They had a spill meeting and they charged that there wasn’t proper governance in this Jupiter Mines and that the CEO in particular was earning too much money and Brian Gilbertson as chairperson should have stopped that. Because he didn’t 78% of the people voted this South African mining doyen right off the board. They also looked at the CEO and said you are going too and 70% voted him off as MD and director of Jupiter Mines.

He remains as CEO of Jupiter Mines. And where is Jupiter Mines active? Only in South Africa, and it is so odd that you have a company listed only in Australia, with assets only in South Africa, and this is this complication at the smaller end of the market again. We are having to look at the restructuring of the Jupiter Mines in South Africa, which owns Tshipi Borwa Manganese mine, a very successful mine in the Northern Cape. Involved in that is Saki Macozoma and he welcomed the governance push in Australia, and it looks like he is perhaps working for a big restructuring which we need in South Africa.

Our manganese mines are not producing what they should do, this should be a national patrimony, but we are not really getting the prices that we need to get and it looks like there is going to be a restructuring. I hope it is this time South Africa centric and not Australia centric.

Kamwendo: South Africans need to take drastic and urgent action to eliminate our huge mining applications backlog.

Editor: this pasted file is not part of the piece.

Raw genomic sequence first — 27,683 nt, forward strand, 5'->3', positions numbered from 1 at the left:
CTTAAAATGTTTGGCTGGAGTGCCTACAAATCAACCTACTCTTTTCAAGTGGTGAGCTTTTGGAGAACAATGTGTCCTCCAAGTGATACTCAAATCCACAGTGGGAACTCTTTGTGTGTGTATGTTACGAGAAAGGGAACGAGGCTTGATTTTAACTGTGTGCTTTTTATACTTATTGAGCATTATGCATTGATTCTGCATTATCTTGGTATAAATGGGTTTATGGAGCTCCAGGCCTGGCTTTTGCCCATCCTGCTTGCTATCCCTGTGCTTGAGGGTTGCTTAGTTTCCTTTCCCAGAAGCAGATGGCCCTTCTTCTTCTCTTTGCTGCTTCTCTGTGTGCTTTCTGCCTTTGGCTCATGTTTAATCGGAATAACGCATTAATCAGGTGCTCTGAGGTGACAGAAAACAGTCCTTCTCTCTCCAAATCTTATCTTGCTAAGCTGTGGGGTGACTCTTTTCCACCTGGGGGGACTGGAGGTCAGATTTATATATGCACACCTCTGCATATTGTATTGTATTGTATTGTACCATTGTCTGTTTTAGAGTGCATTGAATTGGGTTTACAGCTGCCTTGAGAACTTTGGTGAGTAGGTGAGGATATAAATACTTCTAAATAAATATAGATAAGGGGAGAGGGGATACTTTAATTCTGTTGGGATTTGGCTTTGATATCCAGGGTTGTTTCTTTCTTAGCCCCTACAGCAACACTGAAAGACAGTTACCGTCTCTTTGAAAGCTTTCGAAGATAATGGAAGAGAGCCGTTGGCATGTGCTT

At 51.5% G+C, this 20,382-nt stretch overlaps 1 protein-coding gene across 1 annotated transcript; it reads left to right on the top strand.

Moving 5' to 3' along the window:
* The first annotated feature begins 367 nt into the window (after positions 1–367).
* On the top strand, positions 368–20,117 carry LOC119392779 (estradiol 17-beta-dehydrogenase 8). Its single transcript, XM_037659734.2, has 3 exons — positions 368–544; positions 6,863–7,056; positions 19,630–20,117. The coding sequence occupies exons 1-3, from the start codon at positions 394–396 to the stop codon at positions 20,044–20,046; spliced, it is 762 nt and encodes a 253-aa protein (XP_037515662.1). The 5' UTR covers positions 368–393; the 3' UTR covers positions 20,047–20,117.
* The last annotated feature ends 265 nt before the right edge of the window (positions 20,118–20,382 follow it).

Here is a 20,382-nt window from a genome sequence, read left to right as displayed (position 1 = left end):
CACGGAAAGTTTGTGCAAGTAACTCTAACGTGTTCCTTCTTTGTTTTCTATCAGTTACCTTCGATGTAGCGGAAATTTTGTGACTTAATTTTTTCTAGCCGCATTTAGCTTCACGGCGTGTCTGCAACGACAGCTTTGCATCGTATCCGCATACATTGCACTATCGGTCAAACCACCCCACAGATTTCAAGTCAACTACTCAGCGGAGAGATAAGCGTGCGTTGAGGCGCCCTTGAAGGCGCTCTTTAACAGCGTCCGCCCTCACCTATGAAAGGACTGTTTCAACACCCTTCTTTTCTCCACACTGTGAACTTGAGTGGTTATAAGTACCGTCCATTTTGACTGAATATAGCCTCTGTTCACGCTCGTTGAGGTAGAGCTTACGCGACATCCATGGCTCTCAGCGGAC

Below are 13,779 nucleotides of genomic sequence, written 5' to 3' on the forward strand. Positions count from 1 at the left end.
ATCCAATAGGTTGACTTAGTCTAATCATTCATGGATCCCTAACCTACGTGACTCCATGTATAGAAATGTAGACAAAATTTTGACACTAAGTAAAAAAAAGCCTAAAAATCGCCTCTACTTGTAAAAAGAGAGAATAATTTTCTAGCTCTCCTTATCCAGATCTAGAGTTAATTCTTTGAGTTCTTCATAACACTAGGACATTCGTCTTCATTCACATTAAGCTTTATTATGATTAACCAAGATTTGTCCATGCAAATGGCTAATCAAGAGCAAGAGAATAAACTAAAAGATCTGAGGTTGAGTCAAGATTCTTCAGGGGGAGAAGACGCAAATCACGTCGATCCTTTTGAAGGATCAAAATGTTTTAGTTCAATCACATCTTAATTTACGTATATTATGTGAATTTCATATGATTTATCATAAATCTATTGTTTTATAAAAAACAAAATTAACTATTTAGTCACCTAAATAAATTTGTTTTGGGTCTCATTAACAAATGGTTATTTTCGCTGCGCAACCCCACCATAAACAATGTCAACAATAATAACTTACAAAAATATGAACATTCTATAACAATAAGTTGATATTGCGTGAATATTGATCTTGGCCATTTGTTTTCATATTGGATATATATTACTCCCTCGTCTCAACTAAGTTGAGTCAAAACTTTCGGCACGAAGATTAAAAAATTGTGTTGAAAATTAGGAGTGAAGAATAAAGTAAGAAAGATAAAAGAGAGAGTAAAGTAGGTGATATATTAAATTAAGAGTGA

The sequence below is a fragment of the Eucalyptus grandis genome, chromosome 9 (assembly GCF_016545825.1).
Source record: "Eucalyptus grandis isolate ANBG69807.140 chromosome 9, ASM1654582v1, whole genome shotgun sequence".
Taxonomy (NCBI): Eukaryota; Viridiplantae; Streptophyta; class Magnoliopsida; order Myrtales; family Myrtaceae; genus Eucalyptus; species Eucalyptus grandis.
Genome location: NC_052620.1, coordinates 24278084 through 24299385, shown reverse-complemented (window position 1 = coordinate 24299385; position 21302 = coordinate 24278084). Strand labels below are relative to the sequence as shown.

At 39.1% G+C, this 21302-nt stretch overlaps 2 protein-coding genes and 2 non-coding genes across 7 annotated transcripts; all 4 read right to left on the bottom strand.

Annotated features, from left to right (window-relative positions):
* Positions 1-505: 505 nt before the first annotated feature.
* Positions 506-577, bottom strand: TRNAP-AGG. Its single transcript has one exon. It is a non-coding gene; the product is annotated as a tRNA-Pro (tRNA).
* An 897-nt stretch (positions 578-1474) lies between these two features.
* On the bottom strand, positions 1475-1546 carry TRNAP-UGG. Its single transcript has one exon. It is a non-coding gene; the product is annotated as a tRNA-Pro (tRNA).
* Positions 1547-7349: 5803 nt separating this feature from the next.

Creamer: It is so important to get these administration issues out the way. As Parliament was told, and they asked the Department of Mineral Resources and Energy what is your backlog, it turned out to be over 5 000 applications for mining rights, prospecting rights, exploration rights that are sitting in there and taking ages to be processed. It is a no brainer.

If you get this exploration and you get prospecting going, it creates jobs, it creates potential wealth. This is what we are looking for here. It gets all sorts of commercial activities going. When questions were put to the department on what sort of success you are having with that backlog, people can’t get enough information to know whether they are doing well or not, but it seems that it is taking ages. One estimate was that if it goes at this pace, it could take 10 years, now that will be a terrible thing for the South African economy.

So, the proposal coming forward now is that the department, if it cannot handle this because of lack of capacity, it should just put tenders out for people to come in and reduce that backlog. We also need a strategy for exploration, that was promised in January this year. We find now from responses that it is in the hands, it seems, of the Cabinet. It should be coming through there.

But that should not hold up the backlog. The backlog should be done anyway and then we should get this new cadastre so that we can come up to speed with Mozambique and Botswana and all of Southern Africa. That will create jobs and wealth. We need to get these backlogs out of the way.

Kamwendo: Thanks very much. Martin Creamer is publishing editor of Engineering News and Mining Weekly.